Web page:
Heirloom Tomato Bread Salad

Heirloom Tomato Bread Salad
Staff Writer
Heirloom Tomato Bread Salad
Catherine McCord
Heirloom Tomato Bread Salad

The recipe is simple to prepare and isn't expensive to make because the crusty bread cubes go a long way toward feeding a large family a super-fresh meal. If you're looking for a dish that screams "summertime," you have to try this. And if I can't convince you to start your own edible garden, this salad certainly will.

Click here to see 15 Tastiest Heirloom Tomato Recipes.

4
Servings
561
Calories Per Serving
Deliver Ingredients

Ingredients

  • 4  Cups  cubed (1-inch pieces) crusty bread
  • 1/4  Cup  olive oil
  • heirloom tomatoes, cut into 1-inch pieces
  • 1  Cup  sliced cucumbers
  • ear corn, sliced off the cob
  • 1/2  red onion, sliced thinly
  • 2  Tablespoons  chiffonade basil
  • 1/2  Cup  Kalamata olives, pitted and sliced
  • 2  Tablespoons  balsamic vinegar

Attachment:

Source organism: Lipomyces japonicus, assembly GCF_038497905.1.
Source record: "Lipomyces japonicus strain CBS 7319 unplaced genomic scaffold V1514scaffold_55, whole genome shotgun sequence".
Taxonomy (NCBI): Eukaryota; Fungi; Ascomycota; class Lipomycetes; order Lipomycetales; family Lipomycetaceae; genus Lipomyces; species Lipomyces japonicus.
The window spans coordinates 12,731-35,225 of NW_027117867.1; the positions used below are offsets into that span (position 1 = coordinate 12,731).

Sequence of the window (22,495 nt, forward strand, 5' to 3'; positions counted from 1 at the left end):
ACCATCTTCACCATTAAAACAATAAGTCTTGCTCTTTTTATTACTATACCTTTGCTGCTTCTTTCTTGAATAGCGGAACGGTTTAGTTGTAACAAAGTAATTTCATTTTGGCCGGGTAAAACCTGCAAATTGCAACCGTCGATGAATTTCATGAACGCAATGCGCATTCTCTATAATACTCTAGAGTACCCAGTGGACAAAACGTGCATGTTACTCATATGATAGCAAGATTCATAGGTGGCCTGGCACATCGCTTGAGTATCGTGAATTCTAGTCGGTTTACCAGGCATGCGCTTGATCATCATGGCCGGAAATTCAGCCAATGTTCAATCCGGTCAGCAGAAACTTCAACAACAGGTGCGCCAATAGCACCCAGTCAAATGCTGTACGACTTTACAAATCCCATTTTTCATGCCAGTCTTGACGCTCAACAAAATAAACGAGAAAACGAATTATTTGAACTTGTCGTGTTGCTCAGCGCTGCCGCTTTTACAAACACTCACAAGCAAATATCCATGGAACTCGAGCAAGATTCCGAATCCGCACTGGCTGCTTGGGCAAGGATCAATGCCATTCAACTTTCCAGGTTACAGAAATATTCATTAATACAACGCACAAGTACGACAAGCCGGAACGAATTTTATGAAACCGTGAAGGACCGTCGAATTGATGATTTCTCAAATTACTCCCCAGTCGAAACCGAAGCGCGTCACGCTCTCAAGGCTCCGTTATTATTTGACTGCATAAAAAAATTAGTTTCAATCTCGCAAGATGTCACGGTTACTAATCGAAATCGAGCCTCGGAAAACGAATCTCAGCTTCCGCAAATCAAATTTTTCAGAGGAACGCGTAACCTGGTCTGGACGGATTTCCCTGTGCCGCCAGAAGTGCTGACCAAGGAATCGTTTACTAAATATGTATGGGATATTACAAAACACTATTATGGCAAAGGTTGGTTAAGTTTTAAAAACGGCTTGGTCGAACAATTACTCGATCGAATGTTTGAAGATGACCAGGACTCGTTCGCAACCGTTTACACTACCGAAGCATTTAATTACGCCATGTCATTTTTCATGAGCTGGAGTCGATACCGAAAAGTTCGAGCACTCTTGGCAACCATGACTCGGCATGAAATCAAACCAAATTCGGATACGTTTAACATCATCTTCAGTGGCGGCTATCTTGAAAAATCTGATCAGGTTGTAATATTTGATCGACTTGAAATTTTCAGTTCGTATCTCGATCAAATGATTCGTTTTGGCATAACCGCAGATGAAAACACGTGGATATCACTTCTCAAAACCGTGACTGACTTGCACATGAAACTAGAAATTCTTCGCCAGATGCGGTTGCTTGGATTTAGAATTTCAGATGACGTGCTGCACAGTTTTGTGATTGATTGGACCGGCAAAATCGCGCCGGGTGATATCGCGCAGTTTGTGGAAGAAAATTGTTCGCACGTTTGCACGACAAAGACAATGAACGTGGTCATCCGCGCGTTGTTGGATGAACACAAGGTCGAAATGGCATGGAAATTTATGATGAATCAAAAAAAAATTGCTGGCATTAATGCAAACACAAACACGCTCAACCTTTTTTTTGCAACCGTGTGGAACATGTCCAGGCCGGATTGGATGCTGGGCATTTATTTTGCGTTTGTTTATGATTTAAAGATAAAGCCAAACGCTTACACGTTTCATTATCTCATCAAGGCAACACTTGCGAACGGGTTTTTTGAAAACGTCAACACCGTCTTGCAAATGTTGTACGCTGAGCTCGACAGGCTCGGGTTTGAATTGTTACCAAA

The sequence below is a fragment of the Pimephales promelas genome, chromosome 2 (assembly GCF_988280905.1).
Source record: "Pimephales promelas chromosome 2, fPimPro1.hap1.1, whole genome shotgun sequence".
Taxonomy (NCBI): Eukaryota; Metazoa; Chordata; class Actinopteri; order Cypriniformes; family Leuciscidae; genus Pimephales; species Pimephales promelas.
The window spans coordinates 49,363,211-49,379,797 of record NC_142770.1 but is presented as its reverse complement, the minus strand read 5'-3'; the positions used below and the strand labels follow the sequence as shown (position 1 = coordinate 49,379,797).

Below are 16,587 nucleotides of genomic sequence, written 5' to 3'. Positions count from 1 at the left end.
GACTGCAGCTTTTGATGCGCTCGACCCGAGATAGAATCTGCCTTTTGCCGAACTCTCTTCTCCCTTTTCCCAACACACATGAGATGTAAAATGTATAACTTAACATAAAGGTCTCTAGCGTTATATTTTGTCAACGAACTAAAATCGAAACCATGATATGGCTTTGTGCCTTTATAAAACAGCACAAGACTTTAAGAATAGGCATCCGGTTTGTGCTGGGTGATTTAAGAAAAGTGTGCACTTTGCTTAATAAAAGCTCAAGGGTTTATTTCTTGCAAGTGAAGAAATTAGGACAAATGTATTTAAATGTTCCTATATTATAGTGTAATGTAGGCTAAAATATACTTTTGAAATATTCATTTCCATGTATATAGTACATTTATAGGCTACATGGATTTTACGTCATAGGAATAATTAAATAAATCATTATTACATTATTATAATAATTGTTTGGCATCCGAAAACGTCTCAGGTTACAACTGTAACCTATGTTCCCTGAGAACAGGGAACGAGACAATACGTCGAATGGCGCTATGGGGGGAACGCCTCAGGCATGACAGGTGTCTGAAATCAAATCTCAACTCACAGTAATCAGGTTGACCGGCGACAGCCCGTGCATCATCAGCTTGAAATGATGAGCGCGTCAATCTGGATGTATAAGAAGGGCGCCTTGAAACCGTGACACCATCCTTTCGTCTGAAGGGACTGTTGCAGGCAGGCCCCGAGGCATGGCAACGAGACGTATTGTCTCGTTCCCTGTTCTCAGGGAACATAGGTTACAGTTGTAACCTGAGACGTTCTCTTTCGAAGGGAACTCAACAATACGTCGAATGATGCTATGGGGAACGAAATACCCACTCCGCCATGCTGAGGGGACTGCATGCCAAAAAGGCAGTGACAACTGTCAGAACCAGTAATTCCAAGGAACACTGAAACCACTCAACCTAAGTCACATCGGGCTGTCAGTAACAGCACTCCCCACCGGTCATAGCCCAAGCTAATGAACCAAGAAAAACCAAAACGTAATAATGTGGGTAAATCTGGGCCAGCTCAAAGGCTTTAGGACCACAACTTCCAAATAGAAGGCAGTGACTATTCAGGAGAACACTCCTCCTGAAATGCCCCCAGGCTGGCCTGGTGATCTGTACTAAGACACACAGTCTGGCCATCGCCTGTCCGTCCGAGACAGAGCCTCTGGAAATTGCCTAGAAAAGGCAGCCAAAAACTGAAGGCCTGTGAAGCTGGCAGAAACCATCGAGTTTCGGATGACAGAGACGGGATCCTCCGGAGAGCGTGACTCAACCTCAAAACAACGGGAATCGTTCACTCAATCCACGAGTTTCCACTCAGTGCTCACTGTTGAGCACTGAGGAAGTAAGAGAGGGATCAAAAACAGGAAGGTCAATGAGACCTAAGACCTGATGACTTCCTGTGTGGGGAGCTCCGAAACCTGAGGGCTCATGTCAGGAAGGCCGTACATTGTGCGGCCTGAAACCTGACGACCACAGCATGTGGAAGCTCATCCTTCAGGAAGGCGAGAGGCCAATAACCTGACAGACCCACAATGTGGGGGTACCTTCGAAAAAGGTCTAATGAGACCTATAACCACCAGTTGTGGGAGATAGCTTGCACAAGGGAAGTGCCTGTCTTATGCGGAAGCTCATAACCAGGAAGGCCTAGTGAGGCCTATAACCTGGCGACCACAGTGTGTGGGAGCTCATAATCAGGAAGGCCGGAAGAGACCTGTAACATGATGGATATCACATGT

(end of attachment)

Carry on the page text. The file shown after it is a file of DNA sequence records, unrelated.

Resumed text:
• 1  Teaspoon  kosher salt

Directions

Preheat the oven to 400 degrees.

Place the bread cubes on a baking sheet, drizzle with 2 tablespoons of the olive oil, and toss to coat. Bake until golden, about 12-15 minutes, and set aside to cool.

Then, place the tomatoes, cucumbers, corn, onion, basil, olives, and bread in a large bowl. In a small bowl, whisk together the remaining olive oil, balsamic vinegar, and salt. Pour onto the salad and toss to coat. Serve.

Nutritional Facts

Total Fat
37g
53%
Sugar
17g
19%
Saturated Fat
15g
63%
Carbohydrate, by difference
52g
40%
Protein
6g
13%
Vitamin A, RAE
252µg
36%
Vitamin C, total ascorbic acid
2mg
3%
Vitamin K (phylloquinone)
59µg
66%
Calcium, Ca
80mg
8%
Choline, total
14mg
3%
Fiber, total dietary
3g
12%
Fluoride, F
102µg
3%
Folate, total
80µg
20%
Iron, Fe
2mg
11%
Magnesium, Mg
31mg
10%
Manganese, Mn
1mg
56%
Niacin
3mg
21%
Phosphorus, P
88mg
13%
Selenium, Se
24µg
44%
Sodium, Na
973mg
65%
Water
205g
8%
Zinc, Zn
1mg
13%

Heirloom Tomato Shopping Tip

Buying fruits in season when they are at the peak of their freshness make for great tasting food and can save you money.

Heirloom Tomato Cooking Tip

Don’t throw out your overripe fruit – instead blend into a smoothie or salad dressing, add to muffin batter, bake into a cobbler, or boil down with sugar and a little lemon juice to make jam.